Earlier this week, James R. Smith Trucking Company signed on to partner with the Cullman County Human Trafficking Task Force through “Truckers Against Trafficking.” (Photo courtesy Cullman County Human Trafficking Task Force)
CULLMAN COUNTY – Friday, Jan. 11 was national Human Trafficking Awareness Day, and the Cullman County Human Trafficking Task Force had a full schedule for both that day and the week leading up to it. After The Tribune’s story ran last week, Director Kathy Wilson was contacted by Birmingham television media and others, and she has done multiple interviews. On Tuesday of this week, the Cullman County Commission signed a proclamation recognizing January as Human Trafficking Awareness Month, followed through the week by proclamations from the mayors and councils of Holly Pond and Dodge City. On Friday, the task force display was set up at Karma’s Coffee House in Cullman’s Warehouse District, while Wilson visited Cullman City Hall to receive a proclamation from Mayor Woody Jacobs.
In a press release following the proclamation, Jacobs said, “This is a real issue – a real problem. Thank you for bringing awareness to human trafficking and for working to prevent this terrible crime from happening in Cullman and Cullman County.”
James R. Smith and Truckers Against Trafficking
Wilson received a most pleasant and welcome surprise earlier in the week when James R. Smith Trucking reached out to her about a partnership through the transportation company’s participation in Truckers against Trafficking (TAT), a nonprofit that “exists to educate, equip, empower and mobilize members of the trucking and busing industries to combat human trafficking,” according to the group’s website.
The TAT self-description also stated, “Truckers Against Trafficking recognizes that members of the trucking and busing industries are invaluable in the fight against this heinous crime. As the eyes and ears of our nation’s highways, you are in a unique position to make a difference and close loopholes to traffickers who seek to exploit our transportation system for their personal gain. This site has been created to inform members of the trucking and busing industries, and other travelers of the basic issues involved in human trafficking and a summary of ways you can help. We invite you to travel through this website and learn how you can join this worthy cause and save lives.”
Wilson said of James R. Smith Trucking, “They contacted me, which was fantastic! Amber Heaton, she actually contacted Amy Smith at (Cullman County) DHR, because they wanted to partner with the task force- the Truckers against Trafficking. And she contacted me; we talked. They want to do a video, and they wanted the video out for today; it really was a little short notice, but we got it together; we went down there yesterday.”
To see the video, visit www.facebook.com/JAMESRSMITHTRUCKING/videos/2179594122105129/UzpfSTg3MDU4NTA5NjM1Mjc0ODoyMDExMDI2NTg4OTc1MjU0/.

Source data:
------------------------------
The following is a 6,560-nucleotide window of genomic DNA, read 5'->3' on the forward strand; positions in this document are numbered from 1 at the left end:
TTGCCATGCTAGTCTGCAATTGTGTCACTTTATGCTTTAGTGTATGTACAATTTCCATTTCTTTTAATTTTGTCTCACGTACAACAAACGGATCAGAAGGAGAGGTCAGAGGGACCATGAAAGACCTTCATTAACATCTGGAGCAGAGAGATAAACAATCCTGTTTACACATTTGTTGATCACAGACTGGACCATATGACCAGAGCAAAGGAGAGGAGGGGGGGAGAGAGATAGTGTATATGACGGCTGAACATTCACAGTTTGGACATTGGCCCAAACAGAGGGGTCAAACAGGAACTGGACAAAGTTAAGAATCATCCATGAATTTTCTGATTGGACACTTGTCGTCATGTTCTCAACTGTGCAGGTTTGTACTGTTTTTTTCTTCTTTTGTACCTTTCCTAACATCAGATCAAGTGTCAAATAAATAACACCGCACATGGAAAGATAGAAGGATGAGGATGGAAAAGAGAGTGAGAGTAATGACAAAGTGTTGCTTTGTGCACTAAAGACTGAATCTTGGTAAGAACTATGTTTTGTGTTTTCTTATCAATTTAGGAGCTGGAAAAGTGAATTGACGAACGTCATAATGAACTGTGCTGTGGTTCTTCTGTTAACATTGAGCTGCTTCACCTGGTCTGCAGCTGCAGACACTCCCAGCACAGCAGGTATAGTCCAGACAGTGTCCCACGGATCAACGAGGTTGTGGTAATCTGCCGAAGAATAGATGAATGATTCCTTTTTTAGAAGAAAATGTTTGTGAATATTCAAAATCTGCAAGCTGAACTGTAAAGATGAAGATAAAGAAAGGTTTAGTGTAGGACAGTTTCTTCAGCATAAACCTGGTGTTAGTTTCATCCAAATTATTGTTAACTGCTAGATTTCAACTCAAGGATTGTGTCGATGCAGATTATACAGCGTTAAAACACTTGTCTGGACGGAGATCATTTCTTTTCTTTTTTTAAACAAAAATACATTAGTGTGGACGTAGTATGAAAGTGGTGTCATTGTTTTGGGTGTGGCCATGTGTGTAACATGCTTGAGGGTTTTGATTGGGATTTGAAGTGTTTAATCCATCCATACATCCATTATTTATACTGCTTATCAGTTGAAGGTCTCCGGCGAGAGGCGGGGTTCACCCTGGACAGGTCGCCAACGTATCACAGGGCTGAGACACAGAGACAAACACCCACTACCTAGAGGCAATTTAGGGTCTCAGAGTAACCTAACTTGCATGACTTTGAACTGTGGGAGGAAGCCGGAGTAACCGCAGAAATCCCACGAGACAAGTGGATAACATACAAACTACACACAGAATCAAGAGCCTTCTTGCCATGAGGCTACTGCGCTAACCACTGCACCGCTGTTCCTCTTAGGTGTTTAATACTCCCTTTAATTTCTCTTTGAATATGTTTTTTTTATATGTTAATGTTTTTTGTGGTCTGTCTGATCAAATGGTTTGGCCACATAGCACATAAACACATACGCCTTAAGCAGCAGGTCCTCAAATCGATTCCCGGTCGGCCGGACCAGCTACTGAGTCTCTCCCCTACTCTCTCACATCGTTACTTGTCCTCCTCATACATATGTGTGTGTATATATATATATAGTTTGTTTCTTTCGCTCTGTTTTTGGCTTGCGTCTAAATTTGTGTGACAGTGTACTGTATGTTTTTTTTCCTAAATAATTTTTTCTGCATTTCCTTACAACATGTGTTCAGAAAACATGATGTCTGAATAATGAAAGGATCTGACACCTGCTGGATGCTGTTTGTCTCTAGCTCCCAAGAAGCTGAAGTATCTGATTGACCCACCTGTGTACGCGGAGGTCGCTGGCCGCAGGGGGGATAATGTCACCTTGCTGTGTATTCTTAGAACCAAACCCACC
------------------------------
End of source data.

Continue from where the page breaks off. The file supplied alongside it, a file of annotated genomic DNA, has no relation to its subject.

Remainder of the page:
With the video, the trucking company posted this statement:
Today is National Human Trafficking Awareness Day. We are so grateful for Kathy Wilson, Chairperson of the Cullman County Human Trafficking Task Force (CCHTTF), and that she took the time to meet with us and go over some important information to help us do our part in ending human trafficking. We look forward to further educating our employees, and our partnership with the CCHTTF.
Be sure to follow Cullman County Human Trafficking Task Force, Truckers Against Trafficking, and check our page frequently this month for more information on what we can all do to aid in wiping out this epidemic.
Wilson continued, “They have actually taken one of their trucks and wrapped it in ‘Real superheroes don’t wear capes.’ Truckers Against Trafficking, their motto is ‘Everyday Heroes.’ That’s what they’re going for with their campaign, so it kind of ties in together.
“While I was there, I had told them that I’ve been wanting to do a public service announcement kind of video–just an informational video–but I want it to be something that’s local. And they’ve have gotten tons of suggestions for some things to do to try to get that rolling. I want to use local people, I want to use local surroundings, because the way that you reach people is local. Our people don’t want to hear about California, and so you bring something local. And so that’s in the works.
“They (James R. Smith) were extremely receptive to partnering with us, with anything we do. Almost all their employees are trained with Truckers Against Trafficking. At our last task force meeting, that was one of the things that we talked about was community partners, you know, trying to pull them in with us, so that we could do things together. And they’re our first, so I was pretty excited! They’re eager, they understand the problem, they understand that it’s here, and they themselves want to raise awareness, just like we do. So it’s worked out really good, really good.”
State summit coming up; Wilson asked to sit on panel
Wilson has been asked by the state task force to sit on a panel at this year’s Alabama Human Trafficking Summit in Montgomery on Feb. 8. This week shows their choice to have been a wise one, as Wilson’s panel will discuss community awareness.
Reflecting back over the week on Friday, Wilson said, “The community support this year has been overwhelming, absolutely overwhelming. I could not be any more pleased with how our January awareness month has started. And we plan to keep going, continue to raise awareness, until there is no longer a need.”
For more information on the Cullman County Human Trafficking Task Force, visit www.facebook.com/Cullman-County-Human-Trafficking-Task-Force-870585096352748/.
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